VMMS also updates XML file with feature references and data block for VLANs (feature ID = UID of created RegValues):

        <DisplayName type="string">Ethernet Switch Port VLAN Settings</DisplayName>
        <Flags type="integer">0</Flags>
         <Id type="string">958A1AF7-327C-42F4-8864-517617BDE876</Id>

Mirror of configuration” in the Registry (VLAN Settings in the REG_BINARY):


How it was in 2008 R2?

​In 2008 R2 VM “mirror of configuration”  in the registry was different (even want to say “completely different”). When you create a VM and connect one to the virtual switch, VMMS updates in XML PortName + SwitchName values  and creates new RegValues in the registry with the only difference being that the setting VLAN (mostly) in pure form (REG_DWORD) are located in the registry. Within the XML we can see only references to GUIDs of these parameters. We do not see here any VLAN settings, neither feature with data blocks.

Reg_DWORD values for VLAN Settings (AccessVlanId = VLAN ID in the VM network adapter properties):


Ok, so what? As you know, the main difference between VM import/export in 2008 R2 and 2012 is the required existence of the EXP-file for a successful import (in 2012/R2 we do not need it). EXP-file is created in the process of exporting the VM and provides additional configuration information (guess what!?).

Hint (excerpt from exp-file for VM with VlanID 25):


Guest Services in Hyper-V and Copy-VMFile

Русская версия/Russian version

Windows Server 2012 R2 provides a lot of updates and improvements to Hyper-V. The most visible change is the new guest service “Hyper-V Guest Service Interface” or just “Guest Services”, which disabled ,by default in the properties of every VM on 2012 R2 Hyper-V.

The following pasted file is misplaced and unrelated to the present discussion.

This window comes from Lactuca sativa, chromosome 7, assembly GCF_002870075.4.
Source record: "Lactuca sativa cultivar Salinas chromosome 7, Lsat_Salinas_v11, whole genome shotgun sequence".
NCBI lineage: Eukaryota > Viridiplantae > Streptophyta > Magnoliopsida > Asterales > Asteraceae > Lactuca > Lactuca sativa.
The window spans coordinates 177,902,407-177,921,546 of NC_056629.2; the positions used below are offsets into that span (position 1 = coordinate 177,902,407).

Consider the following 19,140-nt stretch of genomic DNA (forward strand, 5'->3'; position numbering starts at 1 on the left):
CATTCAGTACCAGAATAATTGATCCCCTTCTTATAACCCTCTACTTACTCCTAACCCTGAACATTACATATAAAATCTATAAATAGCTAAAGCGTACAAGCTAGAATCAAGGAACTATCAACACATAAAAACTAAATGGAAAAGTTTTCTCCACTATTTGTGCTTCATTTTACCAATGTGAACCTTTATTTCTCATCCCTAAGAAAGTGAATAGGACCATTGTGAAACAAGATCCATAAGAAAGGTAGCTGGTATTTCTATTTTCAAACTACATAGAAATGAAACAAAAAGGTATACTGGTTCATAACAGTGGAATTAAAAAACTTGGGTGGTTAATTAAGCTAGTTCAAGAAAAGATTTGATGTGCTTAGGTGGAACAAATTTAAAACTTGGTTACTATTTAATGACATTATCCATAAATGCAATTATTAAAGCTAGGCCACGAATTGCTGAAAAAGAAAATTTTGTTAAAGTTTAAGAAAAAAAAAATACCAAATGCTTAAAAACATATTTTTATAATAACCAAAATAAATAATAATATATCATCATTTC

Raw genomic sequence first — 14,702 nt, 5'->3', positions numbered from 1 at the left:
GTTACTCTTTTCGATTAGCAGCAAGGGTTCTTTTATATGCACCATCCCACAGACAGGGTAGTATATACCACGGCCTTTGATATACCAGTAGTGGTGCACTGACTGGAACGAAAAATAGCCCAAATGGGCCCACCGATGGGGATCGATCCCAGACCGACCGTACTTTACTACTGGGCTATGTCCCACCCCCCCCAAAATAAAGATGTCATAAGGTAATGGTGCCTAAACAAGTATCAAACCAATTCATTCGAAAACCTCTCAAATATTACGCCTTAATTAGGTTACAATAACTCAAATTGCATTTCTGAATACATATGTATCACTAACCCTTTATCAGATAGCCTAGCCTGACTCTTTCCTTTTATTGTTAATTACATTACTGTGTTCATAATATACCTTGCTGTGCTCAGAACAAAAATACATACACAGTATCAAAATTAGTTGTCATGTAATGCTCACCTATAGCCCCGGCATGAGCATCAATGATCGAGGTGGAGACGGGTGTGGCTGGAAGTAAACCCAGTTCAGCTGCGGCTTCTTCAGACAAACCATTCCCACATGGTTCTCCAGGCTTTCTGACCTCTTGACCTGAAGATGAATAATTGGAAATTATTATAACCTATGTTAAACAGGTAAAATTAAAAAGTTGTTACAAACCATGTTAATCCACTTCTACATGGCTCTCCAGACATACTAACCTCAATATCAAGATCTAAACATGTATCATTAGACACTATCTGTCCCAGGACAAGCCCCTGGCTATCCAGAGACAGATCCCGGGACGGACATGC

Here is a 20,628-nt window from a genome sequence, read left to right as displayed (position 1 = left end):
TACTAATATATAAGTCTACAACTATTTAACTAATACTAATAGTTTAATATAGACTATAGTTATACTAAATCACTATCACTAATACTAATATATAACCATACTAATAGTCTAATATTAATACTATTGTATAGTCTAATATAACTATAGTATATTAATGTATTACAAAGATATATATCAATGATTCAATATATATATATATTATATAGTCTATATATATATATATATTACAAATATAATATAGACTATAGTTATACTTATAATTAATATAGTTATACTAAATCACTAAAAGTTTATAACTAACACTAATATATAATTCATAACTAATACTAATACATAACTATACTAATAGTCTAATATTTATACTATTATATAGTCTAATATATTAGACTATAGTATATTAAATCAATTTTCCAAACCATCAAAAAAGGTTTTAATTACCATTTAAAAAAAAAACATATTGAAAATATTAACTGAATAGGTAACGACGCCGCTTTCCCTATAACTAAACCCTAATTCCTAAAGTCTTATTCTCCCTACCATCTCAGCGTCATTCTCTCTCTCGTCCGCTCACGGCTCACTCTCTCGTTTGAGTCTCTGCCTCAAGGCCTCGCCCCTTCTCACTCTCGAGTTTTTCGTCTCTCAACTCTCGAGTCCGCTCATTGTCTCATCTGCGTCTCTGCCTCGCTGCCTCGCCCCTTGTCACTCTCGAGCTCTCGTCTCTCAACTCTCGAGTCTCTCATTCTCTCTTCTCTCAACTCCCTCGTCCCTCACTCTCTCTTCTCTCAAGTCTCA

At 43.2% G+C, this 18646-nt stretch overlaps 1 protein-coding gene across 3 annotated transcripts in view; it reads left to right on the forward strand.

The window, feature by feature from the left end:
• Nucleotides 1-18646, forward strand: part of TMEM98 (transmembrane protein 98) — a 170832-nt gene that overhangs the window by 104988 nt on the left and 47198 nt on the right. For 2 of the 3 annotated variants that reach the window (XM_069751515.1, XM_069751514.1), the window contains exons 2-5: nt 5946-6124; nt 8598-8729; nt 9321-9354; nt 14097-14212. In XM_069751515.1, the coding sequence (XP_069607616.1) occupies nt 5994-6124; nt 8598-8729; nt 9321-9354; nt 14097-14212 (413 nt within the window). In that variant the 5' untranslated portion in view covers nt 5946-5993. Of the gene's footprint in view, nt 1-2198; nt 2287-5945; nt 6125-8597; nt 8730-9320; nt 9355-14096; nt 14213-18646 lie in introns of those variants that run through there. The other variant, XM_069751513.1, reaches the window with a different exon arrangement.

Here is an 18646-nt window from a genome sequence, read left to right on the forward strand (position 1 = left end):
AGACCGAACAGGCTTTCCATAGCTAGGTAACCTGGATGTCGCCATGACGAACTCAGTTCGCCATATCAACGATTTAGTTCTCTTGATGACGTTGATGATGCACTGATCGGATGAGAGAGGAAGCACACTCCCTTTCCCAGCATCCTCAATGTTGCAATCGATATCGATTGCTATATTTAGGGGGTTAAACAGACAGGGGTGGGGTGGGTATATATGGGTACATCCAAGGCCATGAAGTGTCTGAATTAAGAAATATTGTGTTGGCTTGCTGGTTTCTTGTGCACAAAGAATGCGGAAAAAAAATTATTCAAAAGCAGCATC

This service has a really modest functional, but extremely useful. Guest Services allows you to copy the necessary files between the host (server Hyper-V, on which are placed the target VMs = parent partition) and virtual machines (= child partition) without any load on the network components. The copying process is provided by link between Hyper-V host and VM through vmbus (Virtual Machine Bus).hv_arch
Also, the vmicguestinterface service (from the virtual machine side) responsible for functionality integration service components  on the guest OS level.   Altogether,  we  have got native feature for point-to-point (for example, host 1 VM in the DMZ) or multi-point (host VMs) copying necessary files between Hyper-V partitions

Before using this new feature you have to check:

1) Hyper-V Integration services must be up-to-date. Version has to be at least 6.3.9600.16384.

Get-VM | Select Name, IntegrationServicesVersion

2) Guest Services enabled for target VMs

#Gets current VM configuration
Get-VM|Get-VMIntegrationService|ft VmName,Name,Enabled -AutoSize
#Enabling Guest Service
Get-VM | Enable-VMIntegrationService -Name "Guest Service Interface"

3) vmicguestinterface service must be running inside the guest OS

Get-Service vmicguestinterface


Service management is provided by only one cmdlet  Copy-VMFile ((Microsoft.HyperV.PowerShell.GuestServiceInterfaceComponent) , which has a list of required parameters:

-SourcePath = what we want to copy (UNC is supported!)
-DestinationPath = where we want to save files
-FileSource = file source type
-VMName   = VM names


#Copies 2012R2.ISO file from file source HOST to VM with name Server 2012R2_1 and saves files to pre-created folder C:\ISO on guest OS
Copy-VMFile "Server2012R2_1" -SourcePath C:\ISO\2012R2.iso -DestinationPath C:\ISO\2012R2.iso -FileSource Host

If you don’t have pre-created destination path – you will get error. To automate process of creation necessary files you have to use -CreateFullPath  parameter that checks and creates folders, if they are not exist.

Copy-VMFile "Server2012R2_1" -SourcePath C:\ISO\2012R2.iso -DestinationPath C:\ISO\2012R2.iso -FileSource Host -CreateFullPath

Process of copying:


Final result:copyvmfile_3



%d bloggers like this: